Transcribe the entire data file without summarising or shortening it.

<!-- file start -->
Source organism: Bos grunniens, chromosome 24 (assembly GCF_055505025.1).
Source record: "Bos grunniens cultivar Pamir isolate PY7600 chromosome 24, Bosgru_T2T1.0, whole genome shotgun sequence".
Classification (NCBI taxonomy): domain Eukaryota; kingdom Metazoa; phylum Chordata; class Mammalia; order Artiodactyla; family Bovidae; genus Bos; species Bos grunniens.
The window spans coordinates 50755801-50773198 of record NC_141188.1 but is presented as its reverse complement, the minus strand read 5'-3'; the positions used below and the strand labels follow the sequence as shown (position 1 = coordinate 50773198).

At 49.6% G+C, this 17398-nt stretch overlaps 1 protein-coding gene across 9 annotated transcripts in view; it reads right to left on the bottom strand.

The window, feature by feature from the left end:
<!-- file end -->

Source organism: Bos grunniens, chromosome 24 (assembly GCF_055505025.1).
Source record: "Bos grunniens cultivar Pamir isolate PY7600 chromosome 24, Bosgru_T2T1.0, whole genome shotgun sequence".
Classification (NCBI taxonomy): domain Eukaryota; kingdom Metazoa; phylum Chordata; class Mammalia; order Artiodactyla; family Bovidae; genus Bos; species Bos grunniens.
The window spans coordinates 50755801-50773198 of record NC_141188.1 but is presented as its reverse complement, the minus strand read 5'-3'; the positions used below and the strand labels follow the sequence as shown (position 1 = coordinate 50773198).

At 49.6% G+C, this 17398-nt stretch overlaps 1 protein-coding gene across 9 annotated transcripts in view; it reads right to left on the bottom strand.

The window, feature by feature from the left end: